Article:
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A Keys Holiday Mystery: The Annual Decoration Of Fred The Tree

Every year a lighted Christmas tree appears on the old Seven Mile Bridge in the Florida Keys — on a section that's not connected to land. WLRN spoke with a couple of the "elves" behind the annual lighting and decoration of Fred the Tree.

About 10 years ago, two Keys residents named Tim and Loretta noticed an Australian pine growing on a section of the old Seven Mile Bridge. The original bridge, built by Henry Flagler's Overseas Railway in 1912.

The bridge eventually became part of the Overseas Highway but It hasn't been used for traffic since 1982. The tree was on a section that isn't connected to land any more and, unlike some of the other old bridges, isn't used as a fishing pier.

Tim and Loretta bought some solar yard lights at Home Depot, put them on the tree and drove by on the new bridge to take a look.

"We thought it was going to be so wonderful, you know? But we couldn't really see the lights," Tim said. "It was such a sad excuse for a lighting of a tree."

So the next year they got a group of friends together, planned ahead and made it happen. And now Fred the Tree is a thing. With 300 feet of lights, lobster buoy ornaments, a star on a 12-foot pole and more.

They don't want to reveal how they make it happen — that's part of the magic, they say.

They didn't name the tree but they say it's an acronym — For Real Enjoyment Driving. The tree is between mile markers 41 and 42 if you're driving by.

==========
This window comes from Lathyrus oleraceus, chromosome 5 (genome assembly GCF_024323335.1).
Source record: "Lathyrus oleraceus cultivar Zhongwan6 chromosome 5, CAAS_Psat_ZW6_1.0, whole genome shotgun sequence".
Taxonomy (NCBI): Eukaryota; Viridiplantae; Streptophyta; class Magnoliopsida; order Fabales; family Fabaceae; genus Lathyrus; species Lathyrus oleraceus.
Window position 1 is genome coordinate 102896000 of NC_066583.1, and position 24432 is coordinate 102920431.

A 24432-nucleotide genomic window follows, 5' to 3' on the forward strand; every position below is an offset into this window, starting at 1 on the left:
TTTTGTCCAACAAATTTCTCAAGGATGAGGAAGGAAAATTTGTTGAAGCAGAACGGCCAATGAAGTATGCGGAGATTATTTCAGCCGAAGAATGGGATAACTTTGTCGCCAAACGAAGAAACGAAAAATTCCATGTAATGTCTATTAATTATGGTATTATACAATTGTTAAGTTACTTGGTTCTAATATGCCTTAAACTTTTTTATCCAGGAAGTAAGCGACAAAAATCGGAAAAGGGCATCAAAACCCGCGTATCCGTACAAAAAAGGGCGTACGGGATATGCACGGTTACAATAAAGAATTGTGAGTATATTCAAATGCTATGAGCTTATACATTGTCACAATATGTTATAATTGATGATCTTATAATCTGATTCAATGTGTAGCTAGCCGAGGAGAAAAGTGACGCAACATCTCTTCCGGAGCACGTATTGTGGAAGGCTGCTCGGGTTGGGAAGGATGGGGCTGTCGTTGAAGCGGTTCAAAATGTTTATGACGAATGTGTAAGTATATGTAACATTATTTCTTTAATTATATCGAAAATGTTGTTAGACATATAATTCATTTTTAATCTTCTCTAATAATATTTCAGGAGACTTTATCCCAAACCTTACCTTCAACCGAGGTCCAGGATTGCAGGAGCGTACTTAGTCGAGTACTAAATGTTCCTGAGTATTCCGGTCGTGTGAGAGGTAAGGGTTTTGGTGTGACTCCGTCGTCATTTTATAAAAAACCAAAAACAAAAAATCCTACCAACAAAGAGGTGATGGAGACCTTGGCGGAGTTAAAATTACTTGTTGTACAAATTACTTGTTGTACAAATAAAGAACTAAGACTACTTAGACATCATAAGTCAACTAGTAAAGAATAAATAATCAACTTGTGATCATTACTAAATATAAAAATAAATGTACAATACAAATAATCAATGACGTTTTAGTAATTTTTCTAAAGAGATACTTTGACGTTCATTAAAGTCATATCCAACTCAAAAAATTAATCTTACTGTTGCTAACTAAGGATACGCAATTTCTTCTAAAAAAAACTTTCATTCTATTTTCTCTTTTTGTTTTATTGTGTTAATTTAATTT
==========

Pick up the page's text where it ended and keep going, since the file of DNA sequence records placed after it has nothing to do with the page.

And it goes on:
Every year, a crew of anonymous "elves" decorate the Australian pine known as Fred the Tree on a section of the old Seven Mile Bridge.
Kristen Livengood / for WLRN
Every year, a crew of anonymous "elves" decorate the Australian pine known as Fred the Tree on a section of the old Seven Mile Bridge.

Tim and Loretta don't run Fred's Facebook page — which has almost 12,000 followers — but they visit and post photos there.

They don't like to describe how they get out to the bridge section, which isn't connected to land and isn't open to the public.

"A lot of people ask us, how do I get up there? And basically we answer, you know, it's kind of magical," Tim said.

They enjoy the speculation. Like how they power the tree's lights.

"That's a very popular question: How long is the extension cord from Marathon?" Tim said.

Actually, it's a solar array that they have to protect with rat traps because rats have chewed through the wires in the past.

Loretta said she's seen people speculating that they reach the bridge via a tunnel.

"And we had a couple that we came across that thought that it was actually a sailboat mast — that a sailboat was out there for 30 days and they lit up their mast," she said.

She's also seen other people claim credit for the deed.

"We were at Sunset Grille and the bartender was actually bragging to this girl, you know, that they do it," she said. "And I was coming unglued."

But they didn't reveal themselves — or their methods.

"We just like people to imagine," Tim said.

"Yeah, we love that," Loretta said. "It's all good, good karma."

Fred the Tree has grown over the years and so has the display. After Hurricane Irma in 2017, a lit-up "Keys Strong" sign was added. Last year, they added a menorah — provided by a rabbi from Big Pine.

And a second, smaller tree has started growing nearby on the bridge. They light that one, too, and named it Randy, after a friend who died young of cancer.

And they have big plans for next year — but like their methods, they don't want to reveal the details.

"It's gonna just get better and brighter every year," Tim said.
Copyright 2020 WLRN 91.3 FM. To see more, visit WLRN 91.3 FM.

Last year, a menorah was added to the holiday display on the old Seven Mile Bridge in the Keys.
Kristen Livengood / for WLRN
Last year, a menorah was added to the holiday display on the old Seven Mile Bridge in the Keys.

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